Fiery exchange with former La. lawmaker caught on camera
A former Louisiana state senator was caught on camera saying he’d “go to the sheriff” to report an Assumption Parish sheriff’s deputy who criticized his so-called speeding habit.
One-time politician Troy Brown now faces public intimidation and speeding charges for his actions.
Brown was riding along LA-398 on July 2 when an Assumption Parish sheriff’s deputy pulled him over shortly after midnight, records show.
WAFB-TV requested and received footage from the responding deputy’s body camera.
Both the deputy and Brown almost immediately exit their vehicles and shake hands. The deputy says Brown was clocked going 78 miles per hour, more than 20 miles over the posted speed limit of 55 miles per hour.
Then, after a little prodding by Brown, the deputy reveals he previously pulled Brown over for speeding in 2019.
The deputy returns to his vehicle with Brown’s driver’s license to check Brown’s record. As he scrolls, he remarks that, “[Brown has] an issue with speeding.” Moments later, the deputy is heard, almost incredulously, commenting that “everything is dismissed, dismissed.”
When the deputy attempts to present his findings to Brown, things take a turn.
“Mr. Brown, you’ve been stopped a total of five times for speeding,” the deputy says.
“I done been stopped over 100 times for speeding,” responds Brown.
When the deputy clarifies that he’s referring to traffic stops that happened between 2019 and 2021, Brown goes on to say that he has been pulled over more than five times.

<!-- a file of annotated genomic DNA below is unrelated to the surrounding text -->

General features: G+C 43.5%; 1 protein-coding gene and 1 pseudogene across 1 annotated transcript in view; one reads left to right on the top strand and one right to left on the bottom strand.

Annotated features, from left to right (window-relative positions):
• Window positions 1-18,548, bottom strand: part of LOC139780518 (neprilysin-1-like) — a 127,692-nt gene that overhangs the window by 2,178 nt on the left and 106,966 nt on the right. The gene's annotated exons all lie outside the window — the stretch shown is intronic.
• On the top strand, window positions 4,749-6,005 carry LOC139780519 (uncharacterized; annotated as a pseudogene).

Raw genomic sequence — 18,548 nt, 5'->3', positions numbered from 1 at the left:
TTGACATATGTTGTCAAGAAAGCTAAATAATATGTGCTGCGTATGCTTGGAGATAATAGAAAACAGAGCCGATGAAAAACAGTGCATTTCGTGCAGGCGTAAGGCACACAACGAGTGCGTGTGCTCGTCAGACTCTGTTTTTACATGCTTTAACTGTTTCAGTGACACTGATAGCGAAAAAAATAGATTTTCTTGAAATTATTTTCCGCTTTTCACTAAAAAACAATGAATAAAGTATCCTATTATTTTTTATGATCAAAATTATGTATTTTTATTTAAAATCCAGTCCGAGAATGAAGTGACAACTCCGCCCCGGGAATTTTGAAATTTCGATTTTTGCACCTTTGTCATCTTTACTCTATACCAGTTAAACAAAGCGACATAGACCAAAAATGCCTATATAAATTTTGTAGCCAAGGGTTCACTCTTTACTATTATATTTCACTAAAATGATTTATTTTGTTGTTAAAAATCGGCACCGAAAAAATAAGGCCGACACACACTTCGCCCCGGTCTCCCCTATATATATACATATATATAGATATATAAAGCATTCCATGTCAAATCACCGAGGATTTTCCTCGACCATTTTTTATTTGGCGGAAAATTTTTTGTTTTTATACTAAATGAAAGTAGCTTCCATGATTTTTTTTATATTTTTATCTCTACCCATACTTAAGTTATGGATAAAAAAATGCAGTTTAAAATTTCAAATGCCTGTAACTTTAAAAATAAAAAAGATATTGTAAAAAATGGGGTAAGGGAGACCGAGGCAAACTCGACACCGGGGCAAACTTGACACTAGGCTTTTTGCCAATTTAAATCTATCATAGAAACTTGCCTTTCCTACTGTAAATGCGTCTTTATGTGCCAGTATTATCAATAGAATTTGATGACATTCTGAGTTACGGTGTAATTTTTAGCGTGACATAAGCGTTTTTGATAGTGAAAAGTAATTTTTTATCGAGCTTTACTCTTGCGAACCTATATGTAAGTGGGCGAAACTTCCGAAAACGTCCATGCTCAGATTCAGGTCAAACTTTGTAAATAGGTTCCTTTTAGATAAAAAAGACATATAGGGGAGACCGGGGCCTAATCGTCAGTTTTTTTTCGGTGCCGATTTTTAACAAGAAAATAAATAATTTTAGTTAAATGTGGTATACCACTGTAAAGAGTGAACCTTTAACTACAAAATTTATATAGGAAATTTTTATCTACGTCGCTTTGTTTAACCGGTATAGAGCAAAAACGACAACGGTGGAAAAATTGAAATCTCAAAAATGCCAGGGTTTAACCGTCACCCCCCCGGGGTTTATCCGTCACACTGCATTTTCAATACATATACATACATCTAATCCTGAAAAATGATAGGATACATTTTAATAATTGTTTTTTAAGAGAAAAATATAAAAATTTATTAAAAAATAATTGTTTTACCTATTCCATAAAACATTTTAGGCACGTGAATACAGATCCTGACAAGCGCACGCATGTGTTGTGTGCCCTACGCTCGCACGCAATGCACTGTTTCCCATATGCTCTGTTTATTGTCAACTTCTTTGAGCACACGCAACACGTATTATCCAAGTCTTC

That’s when things escalate.
“I’m 50 years old. I don’t need [inaudible] counseling. If you’re going to [write me a ticket] then [write me a ticket],” Brown says.
The deputy demands Brown’s license again and the two briefly argue.
“I don’t want to have to go to the sheriff and tell him that you’re counseling me on the side of the road. If you’re going to write me a ticket, write me a ticket,” says Brown. “You gave [the driver’s license] back to me and you want me to hear you counseling me,” Brown argues, license in hand.
“I’m just telling you that you need to slow down. It’s a habit. Or, I’ll go ahead and arrest you” the deputy says.
That’s when Brown mentions he does not have an issue with the deputy writing him a ticket and says, “if you’re going to do your job. Do your job. I don’t need a counseling session, because I’ll go to go see the sheriff tomorrow.”
Almost immediately, the deputy slaps cuffs on Brown and places him in the back of his unit.
When a second deputy arrives at the scene, the responding deputy is caught on camera venting about Brown’s actions.
“What you going to the [expletive] sheriff for? Now you’re above the law? The last time someone went to the [expletive] sheriff I was wrote up and suspended. So now you’re intimidating? What are you trying to do now?”
The incident is not Brown’s first time facing legal troubles.
Brown, a Democrat from Geismar, left the political world amid two domestic violence incidents.
In one of the incidents, Brown was accused of biting a woman and throwing a television set to the ground during a violent argument at their home.
Brown pleaded no contest in both situations.
Shortly before the Louisiana Senate was set to discuss whether Brown should be expelled from the legislature, Brown chose to step down.